11-26-2008

Production Ended.  Ford's truck plant in Michigan rolled the final guzzler off its assembly-line today.  No more SUVs or Pickups will come from that location anymore.  Retooling begins, now.  In 2010, small fuel-efficient vehicles will begin being produced there instead.  GM may still not see the light, but Ford is finally acknowledging & doing what needs to be done.  It's a transformation that's long overdue.

11-26-2008

$54.44 Per Barrel.  It's hard to know what the heck to make of that value for oil with such an unknown economic outlook during the heaviest consumer spending weekend of the year... and I'm getting really tired of all the Detroit nonsense.  Putting so much emphasis on high-profit guzzlers got us into this mess.  They've claimed it wasn't their fault, even though we were never given the choice of a high-efficiency vehicle.  That's why I'm so big on pushing "50 MPG" mindset now.  They can't spin that.  It's not a relative measure.  People know exactly what 50 MPG means.  So even with the price of gas currently deflated all the way down to $1.59 per gallon, guzzling is still considered a bad thing now.  The current $2.79 per gallon price for diesel helps keep things in check too.  We must start offering vehicles that target 50 MPG for an affordable price.  Remember the PNGV project?  Way back in 1993, that targeted 80 MPG.  So this is quite reasonable 15 years later, especially with so many Prius already on the road.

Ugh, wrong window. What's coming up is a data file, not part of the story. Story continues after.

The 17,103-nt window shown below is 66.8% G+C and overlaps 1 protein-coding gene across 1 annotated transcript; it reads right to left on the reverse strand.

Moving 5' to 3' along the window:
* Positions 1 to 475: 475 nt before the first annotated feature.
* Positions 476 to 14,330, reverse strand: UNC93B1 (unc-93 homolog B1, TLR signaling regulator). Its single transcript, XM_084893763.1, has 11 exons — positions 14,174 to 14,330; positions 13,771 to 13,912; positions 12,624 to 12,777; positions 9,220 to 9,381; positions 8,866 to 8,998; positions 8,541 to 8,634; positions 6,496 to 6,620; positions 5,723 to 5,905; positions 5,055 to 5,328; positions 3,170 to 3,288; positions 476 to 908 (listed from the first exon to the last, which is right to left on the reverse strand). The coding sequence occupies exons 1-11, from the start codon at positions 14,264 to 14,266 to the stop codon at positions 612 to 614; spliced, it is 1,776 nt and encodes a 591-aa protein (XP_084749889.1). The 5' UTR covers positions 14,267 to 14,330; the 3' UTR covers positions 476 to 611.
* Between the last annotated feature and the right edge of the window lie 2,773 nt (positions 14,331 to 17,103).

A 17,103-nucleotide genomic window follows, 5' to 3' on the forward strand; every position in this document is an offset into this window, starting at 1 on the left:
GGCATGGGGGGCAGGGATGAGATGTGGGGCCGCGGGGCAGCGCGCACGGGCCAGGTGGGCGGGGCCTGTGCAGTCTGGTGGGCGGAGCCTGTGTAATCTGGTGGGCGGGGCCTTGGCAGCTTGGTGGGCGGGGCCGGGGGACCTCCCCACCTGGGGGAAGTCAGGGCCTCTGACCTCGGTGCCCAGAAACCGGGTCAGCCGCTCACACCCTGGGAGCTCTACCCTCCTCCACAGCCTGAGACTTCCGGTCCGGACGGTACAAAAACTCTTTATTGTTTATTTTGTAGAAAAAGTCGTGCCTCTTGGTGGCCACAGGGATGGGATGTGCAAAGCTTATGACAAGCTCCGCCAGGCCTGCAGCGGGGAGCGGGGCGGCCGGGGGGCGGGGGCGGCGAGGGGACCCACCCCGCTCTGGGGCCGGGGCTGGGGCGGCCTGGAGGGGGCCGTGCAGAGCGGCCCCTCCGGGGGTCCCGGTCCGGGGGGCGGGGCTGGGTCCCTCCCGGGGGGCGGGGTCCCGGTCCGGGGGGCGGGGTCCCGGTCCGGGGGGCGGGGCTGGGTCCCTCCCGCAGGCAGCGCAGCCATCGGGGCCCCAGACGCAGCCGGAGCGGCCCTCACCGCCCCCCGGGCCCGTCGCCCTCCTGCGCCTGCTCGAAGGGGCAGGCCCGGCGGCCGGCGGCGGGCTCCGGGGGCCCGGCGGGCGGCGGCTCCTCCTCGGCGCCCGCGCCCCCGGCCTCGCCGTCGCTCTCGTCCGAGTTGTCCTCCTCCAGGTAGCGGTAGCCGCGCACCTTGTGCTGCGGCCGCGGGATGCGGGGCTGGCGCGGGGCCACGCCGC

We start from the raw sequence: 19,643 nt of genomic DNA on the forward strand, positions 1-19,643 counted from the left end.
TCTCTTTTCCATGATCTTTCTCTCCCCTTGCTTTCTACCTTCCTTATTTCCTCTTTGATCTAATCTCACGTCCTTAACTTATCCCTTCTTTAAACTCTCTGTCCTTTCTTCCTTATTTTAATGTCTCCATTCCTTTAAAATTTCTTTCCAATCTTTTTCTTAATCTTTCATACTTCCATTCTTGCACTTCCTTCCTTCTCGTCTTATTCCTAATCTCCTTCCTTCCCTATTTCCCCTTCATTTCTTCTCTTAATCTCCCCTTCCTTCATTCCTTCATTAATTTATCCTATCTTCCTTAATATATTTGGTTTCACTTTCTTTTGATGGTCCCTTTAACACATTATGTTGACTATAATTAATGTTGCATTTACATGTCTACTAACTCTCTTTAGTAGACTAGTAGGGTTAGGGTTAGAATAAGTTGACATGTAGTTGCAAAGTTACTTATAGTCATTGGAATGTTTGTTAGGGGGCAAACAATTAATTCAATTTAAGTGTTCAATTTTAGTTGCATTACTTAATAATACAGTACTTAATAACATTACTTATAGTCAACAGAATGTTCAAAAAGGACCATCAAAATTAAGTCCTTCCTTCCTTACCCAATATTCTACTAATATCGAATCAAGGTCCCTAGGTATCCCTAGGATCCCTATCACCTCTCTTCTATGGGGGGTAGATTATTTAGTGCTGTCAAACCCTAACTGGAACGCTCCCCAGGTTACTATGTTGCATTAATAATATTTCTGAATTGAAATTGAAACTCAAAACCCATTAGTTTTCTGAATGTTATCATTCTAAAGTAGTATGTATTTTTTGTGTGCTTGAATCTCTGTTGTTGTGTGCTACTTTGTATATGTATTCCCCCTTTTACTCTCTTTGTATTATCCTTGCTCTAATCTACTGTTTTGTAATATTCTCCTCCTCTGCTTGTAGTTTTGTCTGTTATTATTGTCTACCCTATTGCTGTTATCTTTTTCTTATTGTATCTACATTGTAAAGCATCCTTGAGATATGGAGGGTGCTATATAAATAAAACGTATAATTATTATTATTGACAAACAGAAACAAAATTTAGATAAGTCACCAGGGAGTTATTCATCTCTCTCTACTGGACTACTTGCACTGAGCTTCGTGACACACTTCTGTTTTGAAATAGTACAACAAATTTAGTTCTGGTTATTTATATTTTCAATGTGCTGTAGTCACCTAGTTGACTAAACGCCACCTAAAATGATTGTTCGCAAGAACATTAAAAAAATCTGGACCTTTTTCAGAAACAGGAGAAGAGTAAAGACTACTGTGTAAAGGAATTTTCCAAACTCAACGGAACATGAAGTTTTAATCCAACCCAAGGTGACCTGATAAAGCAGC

11-25-2008

Raising Doubt, profit.  It is beyond frustrating to read this: "After a decade of relative success with its hybrid Prius, Toyota has sold about a million of the cars and is still widely believed by analysts to be losing money on each one sold."  Smoking resistance used that same "raising doubt" technique.  They'd refer to unknown so-called experts with the hope of making you question something that the well-informed already knew wasn't true.  Many naive consumers fell for it too.  Others used that as an excuse to not change.  Undermining progress is their hope.  And in the case of hybrids, it has been quite effective at slowing down acceptance.  That's really sad.

11-25-2008